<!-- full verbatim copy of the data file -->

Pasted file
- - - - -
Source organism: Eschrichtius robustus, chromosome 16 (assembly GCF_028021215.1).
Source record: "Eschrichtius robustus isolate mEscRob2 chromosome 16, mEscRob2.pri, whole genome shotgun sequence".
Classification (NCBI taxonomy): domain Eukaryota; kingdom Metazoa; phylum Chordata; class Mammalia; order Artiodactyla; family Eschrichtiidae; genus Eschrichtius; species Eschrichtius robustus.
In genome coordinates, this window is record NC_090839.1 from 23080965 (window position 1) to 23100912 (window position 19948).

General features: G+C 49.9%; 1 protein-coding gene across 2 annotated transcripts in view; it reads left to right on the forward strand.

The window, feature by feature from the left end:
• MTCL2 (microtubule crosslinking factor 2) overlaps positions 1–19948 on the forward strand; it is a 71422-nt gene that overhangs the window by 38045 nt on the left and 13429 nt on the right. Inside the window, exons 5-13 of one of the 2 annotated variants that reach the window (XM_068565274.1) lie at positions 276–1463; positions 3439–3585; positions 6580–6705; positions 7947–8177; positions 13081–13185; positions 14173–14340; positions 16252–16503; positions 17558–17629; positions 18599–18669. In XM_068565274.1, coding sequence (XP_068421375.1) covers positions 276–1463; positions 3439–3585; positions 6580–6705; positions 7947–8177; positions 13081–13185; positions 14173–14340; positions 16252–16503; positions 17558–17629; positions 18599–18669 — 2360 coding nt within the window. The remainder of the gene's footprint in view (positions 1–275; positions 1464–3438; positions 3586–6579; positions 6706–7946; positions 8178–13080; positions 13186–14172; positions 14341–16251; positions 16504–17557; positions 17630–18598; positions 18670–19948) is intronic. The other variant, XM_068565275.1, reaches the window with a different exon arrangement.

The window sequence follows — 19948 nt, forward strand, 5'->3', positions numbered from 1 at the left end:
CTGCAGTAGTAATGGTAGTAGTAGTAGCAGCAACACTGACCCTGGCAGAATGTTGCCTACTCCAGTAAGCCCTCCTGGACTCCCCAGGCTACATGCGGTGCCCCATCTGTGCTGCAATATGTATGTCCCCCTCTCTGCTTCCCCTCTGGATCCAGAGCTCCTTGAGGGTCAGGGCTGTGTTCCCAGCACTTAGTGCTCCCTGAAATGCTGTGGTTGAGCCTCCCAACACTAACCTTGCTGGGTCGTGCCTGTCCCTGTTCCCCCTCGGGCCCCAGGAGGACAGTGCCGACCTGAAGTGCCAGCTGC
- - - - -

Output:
Source organism: Eschrichtius robustus, chromosome 16 (assembly GCF_028021215.1).
Source record: "Eschrichtius robustus isolate mEscRob2 chromosome 16, mEscRob2.pri, whole genome shotgun sequence".
Classification (NCBI taxonomy): domain Eukaryota; kingdom Metazoa; phylum Chordata; class Mammalia; order Artiodactyla; family Eschrichtiidae; genus Eschrichtius; species Eschrichtius robustus.
In genome coordinates, this window is record NC_090839.1 from 23080965 (window position 1) to 23100912 (window position 19948).

General features: G+C 49.9%; 1 protein-coding gene across 2 annotated transcripts in view; it reads left to right on the forward strand.

The window, feature by feature from the left end:
• MTCL2 (microtubule crosslinking factor 2) overlaps positions 1–19948 on the forward strand; it is a 71422-nt gene that overhangs the window by 38045 nt on the left and 13429 nt on the right. Inside the window, exons 5-13 of one of the 2 annotated variants that reach the window (XM_068565274.1) lie at positions 276–1463; positions 3439–3585; positions 6580–6705; positions 7947–8177; positions 13081–13185; positions 14173–14340; positions 16252–16503; positions 17558–17629; positions 18599–18669. In XM_068565274.1, coding sequence (XP_068421375.1) covers positions 276–1463; positions 3439–3585; positions 6580–6705; positions 7947–8177; positions 13081–13185; positions 14173–14340; positions 16252–16503; positions 17558–17629; positions 18599–18669 — 2360 coding nt within the window. The remainder of the gene's footprint in view (positions 1–275; positions 1464–3438; positions 3586–6579; positions 6706–7946; positions 8178–13080; positions 13186–14172; positions 14341–16251; positions 16504–17557; positions 17630–18598; positions 18670–19948) is intronic. The other variant, XM_068565275.1, reaches the window with a different exon arrangement.

The window sequence follows — 19948 nt, forward strand, 5'->3', positions numbered from 1 at the left end:
CTGCAGTAGTAATGGTAGTAGTAGTAGCAGCAACACTGACCCTGGCAGAATGTTGCCTACTCCAGTAAGCCCTCCTGGACTCCCCAGGCTACATGCGGTGCCCCATCTGTGCTGCAATATGTATGTCCCCCTCTCTGCTTCCCCTCTGGATCCAGAGCTCCTTGAGGGTCAGGGCTGTGTTCCCAGCACTTAGTGCTCCCTGAAATGCTGTGGTTGAGCCTCCCAACACTAACCTTGCTGGGTCGTGCCTGTCCCTGTTCCCCCTCGGGCCCCAGGAGGACAGTGCCGACCTGAAGTGCCAGCTGC